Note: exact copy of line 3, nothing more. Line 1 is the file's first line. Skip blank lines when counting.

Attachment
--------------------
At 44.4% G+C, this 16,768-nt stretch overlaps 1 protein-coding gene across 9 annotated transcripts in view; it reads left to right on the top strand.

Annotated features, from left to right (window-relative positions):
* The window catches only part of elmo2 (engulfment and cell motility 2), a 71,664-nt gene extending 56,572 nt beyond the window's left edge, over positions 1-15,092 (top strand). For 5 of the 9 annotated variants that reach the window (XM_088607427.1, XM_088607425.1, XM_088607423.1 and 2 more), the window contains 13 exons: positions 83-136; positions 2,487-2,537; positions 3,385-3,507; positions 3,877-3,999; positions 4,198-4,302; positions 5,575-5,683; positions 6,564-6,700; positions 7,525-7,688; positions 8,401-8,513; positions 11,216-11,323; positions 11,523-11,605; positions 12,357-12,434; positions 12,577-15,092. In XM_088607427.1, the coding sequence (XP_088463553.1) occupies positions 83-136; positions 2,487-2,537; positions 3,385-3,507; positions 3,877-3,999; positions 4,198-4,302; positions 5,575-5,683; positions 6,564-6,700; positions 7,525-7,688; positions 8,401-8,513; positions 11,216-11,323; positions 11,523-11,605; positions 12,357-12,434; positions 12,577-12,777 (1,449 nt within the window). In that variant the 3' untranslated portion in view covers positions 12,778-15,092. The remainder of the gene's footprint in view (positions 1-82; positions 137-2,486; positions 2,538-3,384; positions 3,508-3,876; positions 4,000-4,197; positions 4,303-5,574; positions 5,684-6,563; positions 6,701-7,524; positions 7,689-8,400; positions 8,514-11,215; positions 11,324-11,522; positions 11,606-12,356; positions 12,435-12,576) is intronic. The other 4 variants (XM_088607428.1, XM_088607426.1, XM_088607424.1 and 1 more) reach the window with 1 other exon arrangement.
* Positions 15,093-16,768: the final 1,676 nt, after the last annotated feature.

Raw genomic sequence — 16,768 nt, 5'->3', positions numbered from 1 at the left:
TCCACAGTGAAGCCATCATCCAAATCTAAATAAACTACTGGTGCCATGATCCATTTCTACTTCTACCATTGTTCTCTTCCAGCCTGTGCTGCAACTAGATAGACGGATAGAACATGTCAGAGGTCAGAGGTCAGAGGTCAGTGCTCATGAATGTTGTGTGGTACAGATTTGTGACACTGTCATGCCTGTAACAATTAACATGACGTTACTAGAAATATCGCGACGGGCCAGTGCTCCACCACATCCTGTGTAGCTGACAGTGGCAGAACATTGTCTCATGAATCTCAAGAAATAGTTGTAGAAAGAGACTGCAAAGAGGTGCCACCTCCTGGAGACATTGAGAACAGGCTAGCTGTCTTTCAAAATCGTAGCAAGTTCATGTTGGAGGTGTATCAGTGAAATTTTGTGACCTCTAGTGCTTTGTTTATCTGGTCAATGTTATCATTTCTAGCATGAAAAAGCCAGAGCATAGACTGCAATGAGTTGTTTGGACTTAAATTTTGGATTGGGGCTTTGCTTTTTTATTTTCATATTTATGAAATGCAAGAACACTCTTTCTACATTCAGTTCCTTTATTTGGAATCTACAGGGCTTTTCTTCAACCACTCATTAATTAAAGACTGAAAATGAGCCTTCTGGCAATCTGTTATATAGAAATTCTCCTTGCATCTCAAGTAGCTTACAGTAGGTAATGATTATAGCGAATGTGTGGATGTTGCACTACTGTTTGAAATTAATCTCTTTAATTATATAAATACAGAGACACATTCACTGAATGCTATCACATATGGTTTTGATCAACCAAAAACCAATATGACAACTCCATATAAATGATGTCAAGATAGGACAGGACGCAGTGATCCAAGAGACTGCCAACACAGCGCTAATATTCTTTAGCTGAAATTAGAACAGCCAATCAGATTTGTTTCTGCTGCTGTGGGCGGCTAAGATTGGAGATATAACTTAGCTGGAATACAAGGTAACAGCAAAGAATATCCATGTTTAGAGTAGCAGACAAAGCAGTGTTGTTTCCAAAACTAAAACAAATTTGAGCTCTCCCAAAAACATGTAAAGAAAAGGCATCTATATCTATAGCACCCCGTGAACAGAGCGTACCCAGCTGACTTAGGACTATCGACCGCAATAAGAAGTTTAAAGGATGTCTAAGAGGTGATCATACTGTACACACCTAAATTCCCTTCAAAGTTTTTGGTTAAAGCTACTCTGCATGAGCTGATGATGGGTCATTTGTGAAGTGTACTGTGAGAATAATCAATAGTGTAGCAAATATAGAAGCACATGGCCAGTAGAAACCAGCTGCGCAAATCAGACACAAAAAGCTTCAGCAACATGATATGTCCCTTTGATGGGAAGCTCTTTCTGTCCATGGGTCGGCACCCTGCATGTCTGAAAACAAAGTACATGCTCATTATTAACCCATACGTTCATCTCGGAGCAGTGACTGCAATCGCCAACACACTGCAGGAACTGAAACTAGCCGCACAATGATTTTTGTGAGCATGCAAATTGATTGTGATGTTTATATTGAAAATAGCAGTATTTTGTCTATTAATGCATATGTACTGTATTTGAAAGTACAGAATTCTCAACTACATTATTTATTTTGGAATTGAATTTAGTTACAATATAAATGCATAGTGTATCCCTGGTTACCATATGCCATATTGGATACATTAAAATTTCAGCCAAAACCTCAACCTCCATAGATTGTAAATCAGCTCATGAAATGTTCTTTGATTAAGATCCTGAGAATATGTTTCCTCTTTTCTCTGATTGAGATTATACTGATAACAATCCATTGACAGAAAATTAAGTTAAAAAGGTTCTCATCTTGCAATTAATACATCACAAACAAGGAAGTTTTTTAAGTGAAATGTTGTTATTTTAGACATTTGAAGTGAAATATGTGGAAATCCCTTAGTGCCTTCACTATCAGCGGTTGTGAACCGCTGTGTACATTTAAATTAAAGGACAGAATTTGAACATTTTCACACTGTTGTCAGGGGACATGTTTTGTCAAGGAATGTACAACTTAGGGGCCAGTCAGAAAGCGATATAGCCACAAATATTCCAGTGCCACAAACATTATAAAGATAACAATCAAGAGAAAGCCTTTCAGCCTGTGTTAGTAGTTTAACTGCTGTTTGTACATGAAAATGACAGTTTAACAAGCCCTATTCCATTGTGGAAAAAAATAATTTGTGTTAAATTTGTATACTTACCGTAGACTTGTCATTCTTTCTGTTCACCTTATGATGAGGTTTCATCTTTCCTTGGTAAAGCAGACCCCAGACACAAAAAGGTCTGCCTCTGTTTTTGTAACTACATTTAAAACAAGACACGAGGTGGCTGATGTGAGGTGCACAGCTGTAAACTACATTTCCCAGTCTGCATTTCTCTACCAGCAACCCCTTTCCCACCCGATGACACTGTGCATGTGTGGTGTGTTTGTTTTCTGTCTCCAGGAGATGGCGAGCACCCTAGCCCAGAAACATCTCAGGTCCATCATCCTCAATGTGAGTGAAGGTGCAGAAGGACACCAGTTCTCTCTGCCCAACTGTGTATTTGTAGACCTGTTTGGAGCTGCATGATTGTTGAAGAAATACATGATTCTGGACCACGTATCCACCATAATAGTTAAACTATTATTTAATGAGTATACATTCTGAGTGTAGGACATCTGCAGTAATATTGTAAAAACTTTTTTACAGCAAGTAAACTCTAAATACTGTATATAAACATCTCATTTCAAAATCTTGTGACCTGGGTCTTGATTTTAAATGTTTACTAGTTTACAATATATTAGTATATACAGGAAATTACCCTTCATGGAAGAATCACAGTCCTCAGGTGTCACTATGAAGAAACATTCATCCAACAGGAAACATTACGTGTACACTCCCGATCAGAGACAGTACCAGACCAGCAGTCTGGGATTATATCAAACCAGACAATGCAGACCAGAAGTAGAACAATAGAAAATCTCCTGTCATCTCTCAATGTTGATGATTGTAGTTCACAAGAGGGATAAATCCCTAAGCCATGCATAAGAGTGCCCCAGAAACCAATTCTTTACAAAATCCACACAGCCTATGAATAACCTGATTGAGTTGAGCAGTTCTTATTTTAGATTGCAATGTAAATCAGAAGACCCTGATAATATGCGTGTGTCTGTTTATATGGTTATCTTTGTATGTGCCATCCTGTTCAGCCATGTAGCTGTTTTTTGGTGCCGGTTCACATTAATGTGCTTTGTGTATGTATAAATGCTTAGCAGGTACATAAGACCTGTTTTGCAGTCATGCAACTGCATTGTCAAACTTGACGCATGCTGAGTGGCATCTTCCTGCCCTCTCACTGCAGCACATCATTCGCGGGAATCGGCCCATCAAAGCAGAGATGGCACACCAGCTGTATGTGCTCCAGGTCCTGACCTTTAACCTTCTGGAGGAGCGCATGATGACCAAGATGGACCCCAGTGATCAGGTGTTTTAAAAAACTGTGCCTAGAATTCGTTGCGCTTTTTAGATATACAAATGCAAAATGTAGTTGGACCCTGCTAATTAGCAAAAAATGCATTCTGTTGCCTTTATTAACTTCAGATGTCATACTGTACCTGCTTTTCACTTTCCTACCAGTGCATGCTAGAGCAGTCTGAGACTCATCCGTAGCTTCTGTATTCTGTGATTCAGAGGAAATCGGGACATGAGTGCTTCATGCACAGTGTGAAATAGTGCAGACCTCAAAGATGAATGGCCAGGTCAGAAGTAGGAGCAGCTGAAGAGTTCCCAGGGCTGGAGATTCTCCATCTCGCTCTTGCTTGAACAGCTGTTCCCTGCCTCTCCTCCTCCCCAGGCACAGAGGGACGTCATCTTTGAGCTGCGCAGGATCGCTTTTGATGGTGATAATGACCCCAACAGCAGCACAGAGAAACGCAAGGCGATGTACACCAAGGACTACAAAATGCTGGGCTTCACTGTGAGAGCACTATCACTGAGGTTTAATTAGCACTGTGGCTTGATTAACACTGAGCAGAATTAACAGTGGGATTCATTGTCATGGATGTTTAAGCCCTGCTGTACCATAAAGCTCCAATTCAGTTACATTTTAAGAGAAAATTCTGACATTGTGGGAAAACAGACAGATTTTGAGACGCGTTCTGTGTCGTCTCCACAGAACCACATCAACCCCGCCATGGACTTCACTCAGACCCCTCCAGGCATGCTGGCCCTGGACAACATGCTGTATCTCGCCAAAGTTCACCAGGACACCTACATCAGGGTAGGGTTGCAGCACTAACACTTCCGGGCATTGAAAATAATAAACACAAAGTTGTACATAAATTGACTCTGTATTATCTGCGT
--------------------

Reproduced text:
* The window catches only part of elmo2 (engulfment and cell motility 2), a 71,664-nt gene extending 56,572 nt beyond the window's left edge, over positions 1-15,092 (top strand). For 5 of the 9 annotated variants that reach the window (XM_088607427.1, XM_088607425.1, XM_088607423.1 and 2 more), the window contains 13 exons: positions 83-136; positions 2,487-2,537; positions 3,385-3,507; positions 3,877-3,999; positions 4,198-4,302; positions 5,575-5,683; positions 6,564-6,700; positions 7,525-7,688; positions 8,401-8,513; positions 11,216-11,323; positions 11,523-11,605; positions 12,357-12,434; positions 12,577-15,092. In XM_088607427.1, the coding sequence (XP_088463553.1) occupies positions 83-136; positions 2,487-2,537; positions 3,385-3,507; positions 3,877-3,999; positions 4,198-4,302; positions 5,575-5,683; positions 6,564-6,700; positions 7,525-7,688; positions 8,401-8,513; positions 11,216-11,323; positions 11,523-11,605; positions 12,357-12,434; positions 12,577-12,777 (1,449 nt within the window). In that variant the 3' untranslated portion in view covers positions 12,778-15,092. The remainder of the gene's footprint in view (positions 1-82; positions 137-2,486; positions 2,538-3,384; positions 3,508-3,876; positions 4,000-4,197; positions 4,303-5,574; positions 5,684-6,563; positions 6,701-7,524; positions 7,689-8,400; positions 8,514-11,215; positions 11,324-11,522; positions 11,606-12,356; positions 12,435-12,576) is intronic. The other 4 variants (XM_088607428.1, XM_088607426.1, XM_088607424.1 and 1 more) reach the window with 1 other exon arrangement.